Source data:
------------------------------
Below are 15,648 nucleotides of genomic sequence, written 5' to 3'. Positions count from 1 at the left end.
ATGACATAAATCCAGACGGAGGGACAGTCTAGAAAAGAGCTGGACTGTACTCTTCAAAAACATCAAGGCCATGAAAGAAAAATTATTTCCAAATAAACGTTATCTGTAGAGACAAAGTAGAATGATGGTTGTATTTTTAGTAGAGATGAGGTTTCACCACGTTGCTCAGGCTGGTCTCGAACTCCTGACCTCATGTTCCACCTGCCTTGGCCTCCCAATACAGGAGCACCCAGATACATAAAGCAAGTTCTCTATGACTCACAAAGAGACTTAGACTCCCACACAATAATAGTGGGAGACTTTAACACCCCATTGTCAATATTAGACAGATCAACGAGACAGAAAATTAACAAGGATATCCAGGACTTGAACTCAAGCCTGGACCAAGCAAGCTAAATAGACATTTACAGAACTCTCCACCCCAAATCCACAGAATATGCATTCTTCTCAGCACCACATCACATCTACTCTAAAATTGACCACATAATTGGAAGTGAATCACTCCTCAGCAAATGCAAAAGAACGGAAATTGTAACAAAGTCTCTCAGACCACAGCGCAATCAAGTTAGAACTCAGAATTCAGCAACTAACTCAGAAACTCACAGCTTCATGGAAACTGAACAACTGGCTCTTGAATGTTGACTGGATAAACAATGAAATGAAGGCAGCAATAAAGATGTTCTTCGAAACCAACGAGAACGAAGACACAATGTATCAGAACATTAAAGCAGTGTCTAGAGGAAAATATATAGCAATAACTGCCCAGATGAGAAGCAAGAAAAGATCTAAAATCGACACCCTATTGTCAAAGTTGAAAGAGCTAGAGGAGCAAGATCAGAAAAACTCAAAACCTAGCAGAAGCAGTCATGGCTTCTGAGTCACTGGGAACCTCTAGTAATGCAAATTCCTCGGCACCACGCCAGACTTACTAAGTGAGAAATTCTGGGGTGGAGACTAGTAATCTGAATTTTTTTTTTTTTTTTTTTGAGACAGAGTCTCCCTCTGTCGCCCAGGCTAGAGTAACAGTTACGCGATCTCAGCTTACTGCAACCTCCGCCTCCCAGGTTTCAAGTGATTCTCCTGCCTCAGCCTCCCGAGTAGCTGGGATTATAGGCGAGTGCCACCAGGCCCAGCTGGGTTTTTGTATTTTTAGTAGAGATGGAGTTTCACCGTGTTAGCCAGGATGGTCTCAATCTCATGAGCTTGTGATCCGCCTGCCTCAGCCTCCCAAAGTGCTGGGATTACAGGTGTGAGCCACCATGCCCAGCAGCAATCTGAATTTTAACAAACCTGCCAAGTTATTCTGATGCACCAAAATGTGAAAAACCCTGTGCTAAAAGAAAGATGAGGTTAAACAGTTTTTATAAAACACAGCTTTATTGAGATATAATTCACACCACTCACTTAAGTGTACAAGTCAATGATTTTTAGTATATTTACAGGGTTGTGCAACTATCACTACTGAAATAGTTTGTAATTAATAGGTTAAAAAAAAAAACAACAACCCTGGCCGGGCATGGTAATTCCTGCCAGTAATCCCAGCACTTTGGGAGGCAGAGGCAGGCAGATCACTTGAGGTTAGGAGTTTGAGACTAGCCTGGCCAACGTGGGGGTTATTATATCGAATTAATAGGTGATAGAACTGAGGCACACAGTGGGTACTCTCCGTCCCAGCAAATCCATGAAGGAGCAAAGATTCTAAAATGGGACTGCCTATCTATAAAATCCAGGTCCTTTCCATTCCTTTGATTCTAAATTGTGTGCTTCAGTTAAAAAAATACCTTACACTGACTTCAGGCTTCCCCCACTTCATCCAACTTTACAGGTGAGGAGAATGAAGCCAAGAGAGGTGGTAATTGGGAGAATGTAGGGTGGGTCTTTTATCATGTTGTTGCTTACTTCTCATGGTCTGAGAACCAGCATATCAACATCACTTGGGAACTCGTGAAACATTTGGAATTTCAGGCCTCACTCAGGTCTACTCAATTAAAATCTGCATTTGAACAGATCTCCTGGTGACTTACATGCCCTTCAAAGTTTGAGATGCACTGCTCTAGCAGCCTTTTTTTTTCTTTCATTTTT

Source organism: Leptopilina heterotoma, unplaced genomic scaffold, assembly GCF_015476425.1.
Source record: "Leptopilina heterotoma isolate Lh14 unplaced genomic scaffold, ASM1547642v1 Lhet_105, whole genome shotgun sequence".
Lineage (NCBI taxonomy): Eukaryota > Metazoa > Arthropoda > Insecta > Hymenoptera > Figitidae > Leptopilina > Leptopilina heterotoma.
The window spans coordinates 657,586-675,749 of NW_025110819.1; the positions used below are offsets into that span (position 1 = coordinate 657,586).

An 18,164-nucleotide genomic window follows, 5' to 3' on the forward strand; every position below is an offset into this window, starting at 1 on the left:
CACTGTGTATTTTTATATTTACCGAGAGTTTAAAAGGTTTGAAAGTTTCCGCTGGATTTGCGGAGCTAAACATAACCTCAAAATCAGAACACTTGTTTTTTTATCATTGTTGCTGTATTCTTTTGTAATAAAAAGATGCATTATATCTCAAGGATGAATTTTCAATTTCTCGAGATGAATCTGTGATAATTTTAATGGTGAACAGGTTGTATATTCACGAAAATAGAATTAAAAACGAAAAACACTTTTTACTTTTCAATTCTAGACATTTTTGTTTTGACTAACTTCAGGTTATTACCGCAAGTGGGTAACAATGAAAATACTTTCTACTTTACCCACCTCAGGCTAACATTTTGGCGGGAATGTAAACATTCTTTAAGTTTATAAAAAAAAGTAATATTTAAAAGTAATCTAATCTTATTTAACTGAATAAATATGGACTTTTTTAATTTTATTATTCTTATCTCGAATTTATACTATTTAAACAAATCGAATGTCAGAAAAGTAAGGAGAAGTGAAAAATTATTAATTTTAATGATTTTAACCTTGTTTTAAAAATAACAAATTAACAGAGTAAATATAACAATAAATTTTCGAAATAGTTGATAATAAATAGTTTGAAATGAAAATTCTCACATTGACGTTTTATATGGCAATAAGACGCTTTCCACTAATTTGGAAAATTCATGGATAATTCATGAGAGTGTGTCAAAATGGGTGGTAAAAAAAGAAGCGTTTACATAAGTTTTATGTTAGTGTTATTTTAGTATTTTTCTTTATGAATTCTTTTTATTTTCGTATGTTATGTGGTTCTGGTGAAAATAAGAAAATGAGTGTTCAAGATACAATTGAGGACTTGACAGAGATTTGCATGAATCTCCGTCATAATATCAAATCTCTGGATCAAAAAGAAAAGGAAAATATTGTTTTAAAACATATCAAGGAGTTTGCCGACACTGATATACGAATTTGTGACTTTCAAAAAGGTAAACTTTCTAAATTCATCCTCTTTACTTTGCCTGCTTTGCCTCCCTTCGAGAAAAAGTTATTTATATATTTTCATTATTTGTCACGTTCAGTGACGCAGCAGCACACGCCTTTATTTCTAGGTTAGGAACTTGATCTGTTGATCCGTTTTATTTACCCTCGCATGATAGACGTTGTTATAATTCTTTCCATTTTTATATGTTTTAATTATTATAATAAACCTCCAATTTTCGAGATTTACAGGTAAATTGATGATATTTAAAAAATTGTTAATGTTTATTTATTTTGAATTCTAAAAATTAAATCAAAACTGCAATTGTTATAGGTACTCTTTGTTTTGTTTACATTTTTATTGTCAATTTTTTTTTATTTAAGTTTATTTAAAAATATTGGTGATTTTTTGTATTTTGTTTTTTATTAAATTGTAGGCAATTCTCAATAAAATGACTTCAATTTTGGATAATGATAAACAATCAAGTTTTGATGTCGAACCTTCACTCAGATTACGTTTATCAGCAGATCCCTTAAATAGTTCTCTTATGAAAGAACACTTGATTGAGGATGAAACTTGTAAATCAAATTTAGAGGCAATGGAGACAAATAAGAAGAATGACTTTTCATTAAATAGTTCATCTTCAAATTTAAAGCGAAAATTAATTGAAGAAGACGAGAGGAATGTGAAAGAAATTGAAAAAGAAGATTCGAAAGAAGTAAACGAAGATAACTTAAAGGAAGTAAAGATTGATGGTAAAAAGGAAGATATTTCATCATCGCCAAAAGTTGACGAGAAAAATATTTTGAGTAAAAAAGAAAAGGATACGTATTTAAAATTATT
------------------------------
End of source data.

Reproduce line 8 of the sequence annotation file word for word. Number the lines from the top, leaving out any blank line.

CACTGTGTATTTTTATATTTACCGAGAGTTTAAAAGGTTTGAAAGTTTCCGCTGGATTTGCGGAGCTAAACATAACCTCAAAATCAGAACACTTGTTTTTTTATCATTGTTGCTGTATTCTTTTGTAATAAAAAGATGCATTATATCTCAAGGATGAATTTTCAATTTCTCGAGATGAATCTGTGATAATTTTAATGGTGAACAGGTTGTATATTCACGAAAATAGAATTAAAAACGAAAAACACTTTTTACTTTTCAATTCTAGACATTTTTGTTTTGACTAACTTCAGGTTATTACCGCAAGTGGGTAACAATGAAAATACTTTCTACTTTACCCACCTCAGGCTAACATTTTGGCGGGAATGTAAACATTCTTTAAGTTTATAAAAAAAAGTAATATTTAAAAGTAATCTAATCTTATTTAACTGAATAAATATGGACTTTTTTAATTTTATTATTCTTATCTCGAATTTATACTATTTAAACAAATCGAATGTCAGAAAAGTAAGGAGAAGTGAAAAATTATTAATTTTAATGATTTTAACCTTGTTTTAAAAATAACAAATTAACAGAGTAAATATAACAATAAATTTTCGAAATAGTTGATAATAAATAGTTTGAAATGAAAATTCTCACATTGACGTTTTATATGGCAATAAGACGCTTTCCACTAATTTGGAAAATTCATGGATAATTCATGAGAGTGTGTCAAAATGGGTGGTAAAAAAAGAAGCGTTTACATAAGTTTTATGTTAGTGTTATTTTAGTATTTTTCTTTATGAATTCTTTTTATTTTCGTATGTTATGTGGTTCTGGTGAAAATAAGAAAATGAGTGTTCAAGATACAATTGAGGACTTGACAGAGATTTGCATGAATCTCCGTCATAATATCAAATCTCTGGATCAAAAAGAAAAGGAAAATATTGTTTTAAAACATATCAAGGAGTTTGCCGACACTGATATACGAATTTGTGACTTTCAAAAAGGTAAACTTTCTAAATTCATCCTCTTTACTTTGCCTGCTTTGCCTCCCTTCGAGAAAAAGTTATTTATATATTTTCATTATTTGTCACGTTCAGTGACGCAGCAGCACACGCCTTTATTTCTAGGTTAGGAACTTGATCTGTTGATCCGTTTTATTTACCCTCGCATGATAGACGTTGTTATAATTCTTTCCATTTTTATATGTTTTAATTATTATAATAAACCTCCAATTTTCGAGATTTACAGGTAAATTGATGATATTTAAAAAATTGTTAATGTTTATTTATTTTGAATTCTAAAAATTAAATCAAAACTGCAATTGTTATAGGTACTCTTTGTTTTGTTTACATTTTTATTGTCAATTTTTTTTTATTTAAGTTTATTTAAAAATATTGGTGATTTTTTGTATTTTGTTTTTTATTAAATTGTAGGCAATTCTCAATAAAATGACTTCAATTTTGGATAATGATAAACAATCAAGTTTTGATGTCGAACCTTCACTCAGATTACGTTTATCAGCAGATCCCTTAAATAGTTCTCTTATGAAAGAACACTTGATTGAGGATGAAACTTGTAAATCAAATTTAGAGGCAATGGAGACAAATAAGAAGAATGACTTTTCATTAAATAGTTCATCTTCAAATTTAAAGCGAAAATTAATTGAAGAAGACGAGAGGAATGTGAAAGAAATTGAAAAAGAAGATTCGAAAGAAGTAAACGAAGATAACTTAAAGGAAGTAAAGATTGATGGTAAAAAGGAAGATATTTCATCATCGCCAAAAGTTGACGAGAAAAATATTTTGAGTAAAAAAGAAAAGGATACGTATTTAAAATTATT